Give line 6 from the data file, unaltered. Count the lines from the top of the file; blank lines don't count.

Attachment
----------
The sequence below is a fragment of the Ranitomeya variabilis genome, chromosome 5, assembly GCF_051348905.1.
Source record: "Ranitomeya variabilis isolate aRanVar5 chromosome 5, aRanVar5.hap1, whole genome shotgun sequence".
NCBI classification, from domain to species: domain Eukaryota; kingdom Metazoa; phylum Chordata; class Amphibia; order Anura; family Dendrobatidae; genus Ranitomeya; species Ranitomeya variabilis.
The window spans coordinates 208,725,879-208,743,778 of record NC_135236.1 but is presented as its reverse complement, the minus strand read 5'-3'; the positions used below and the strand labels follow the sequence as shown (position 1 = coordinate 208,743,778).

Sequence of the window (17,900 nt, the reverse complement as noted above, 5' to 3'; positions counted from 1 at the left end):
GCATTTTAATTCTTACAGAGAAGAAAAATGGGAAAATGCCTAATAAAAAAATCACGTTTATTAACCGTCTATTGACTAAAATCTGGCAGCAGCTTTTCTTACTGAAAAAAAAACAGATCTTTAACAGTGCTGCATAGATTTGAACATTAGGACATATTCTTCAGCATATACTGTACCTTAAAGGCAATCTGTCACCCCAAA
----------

GCATTTTAATTCTTACAGAGAAGAAAAATGGGAAAATGCCTAATAAAAAAATCACGTTTATTAACCGTCTATTGACTAAAATCTGGCAGCAGCTTTTCTTACTGAAAAAAAAACAGATCTTTAACAGTGCTGCATAGATTTGAACATTAGGACATATTCTTCAGCATATACTGTACCTTAAAGGCAATCTGTCACCCCAAA